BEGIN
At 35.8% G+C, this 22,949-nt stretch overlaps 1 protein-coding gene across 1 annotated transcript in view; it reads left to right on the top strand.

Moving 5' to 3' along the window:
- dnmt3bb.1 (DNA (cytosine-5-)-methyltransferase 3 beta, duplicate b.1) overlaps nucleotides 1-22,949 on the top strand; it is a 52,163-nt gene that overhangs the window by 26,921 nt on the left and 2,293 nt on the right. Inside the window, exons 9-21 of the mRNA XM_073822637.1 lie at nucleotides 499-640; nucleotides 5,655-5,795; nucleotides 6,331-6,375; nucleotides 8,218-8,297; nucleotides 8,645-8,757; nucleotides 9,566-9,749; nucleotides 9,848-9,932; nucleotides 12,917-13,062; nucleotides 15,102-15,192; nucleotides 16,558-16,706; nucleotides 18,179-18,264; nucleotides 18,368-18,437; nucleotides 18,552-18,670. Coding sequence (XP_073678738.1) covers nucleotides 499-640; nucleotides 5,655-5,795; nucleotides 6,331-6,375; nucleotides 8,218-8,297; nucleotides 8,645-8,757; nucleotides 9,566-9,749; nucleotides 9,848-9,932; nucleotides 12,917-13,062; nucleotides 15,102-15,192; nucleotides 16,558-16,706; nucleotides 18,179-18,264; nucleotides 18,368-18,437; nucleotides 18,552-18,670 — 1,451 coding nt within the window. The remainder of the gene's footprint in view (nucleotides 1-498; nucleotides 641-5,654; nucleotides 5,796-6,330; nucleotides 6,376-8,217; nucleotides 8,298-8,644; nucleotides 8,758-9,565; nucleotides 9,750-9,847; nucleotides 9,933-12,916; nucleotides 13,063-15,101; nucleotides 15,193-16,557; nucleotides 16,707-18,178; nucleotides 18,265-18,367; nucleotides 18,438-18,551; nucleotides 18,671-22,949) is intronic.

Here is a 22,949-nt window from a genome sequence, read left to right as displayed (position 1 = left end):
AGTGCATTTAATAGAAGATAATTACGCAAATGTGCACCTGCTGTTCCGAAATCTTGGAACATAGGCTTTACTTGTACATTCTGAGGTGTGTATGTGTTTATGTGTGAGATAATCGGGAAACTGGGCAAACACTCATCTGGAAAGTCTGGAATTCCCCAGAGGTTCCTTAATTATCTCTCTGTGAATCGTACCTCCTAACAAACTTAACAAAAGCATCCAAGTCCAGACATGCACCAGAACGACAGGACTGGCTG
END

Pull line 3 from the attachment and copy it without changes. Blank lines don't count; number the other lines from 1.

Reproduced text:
- dnmt3bb.1 (DNA (cytosine-5-)-methyltransferase 3 beta, duplicate b.1) overlaps nucleotides 1-22,949 on the top strand; it is a 52,163-nt gene that overhangs the window by 26,921 nt on the left and 2,293 nt on the right. Inside the window, exons 9-21 of the mRNA XM_073822637.1 lie at nucleotides 499-640; nucleotides 5,655-5,795; nucleotides 6,331-6,375; nucleotides 8,218-8,297; nucleotides 8,645-8,757; nucleotides 9,566-9,749; nucleotides 9,848-9,932; nucleotides 12,917-13,062; nucleotides 15,102-15,192; nucleotides 16,558-16,706; nucleotides 18,179-18,264; nucleotides 18,368-18,437; nucleotides 18,552-18,670. Coding sequence (XP_073678738.1) covers nucleotides 499-640; nucleotides 5,655-5,795; nucleotides 6,331-6,375; nucleotides 8,218-8,297; nucleotides 8,645-8,757; nucleotides 9,566-9,749; nucleotides 9,848-9,932; nucleotides 12,917-13,062; nucleotides 15,102-15,192; nucleotides 16,558-16,706; nucleotides 18,179-18,264; nucleotides 18,368-18,437; nucleotides 18,552-18,670 — 1,451 coding nt within the window. The remainder of the gene's footprint in view (nucleotides 1-498; nucleotides 641-5,654; nucleotides 5,796-6,330; nucleotides 6,376-8,217; nucleotides 8,298-8,644; nucleotides 8,758-9,565; nucleotides 9,750-9,847; nucleotides 9,933-12,916; nucleotides 13,063-15,101; nucleotides 15,193-16,557; nucleotides 16,707-18,178; nucleotides 18,265-18,367; nucleotides 18,438-18,551; nucleotides 18,671-22,949) is intronic.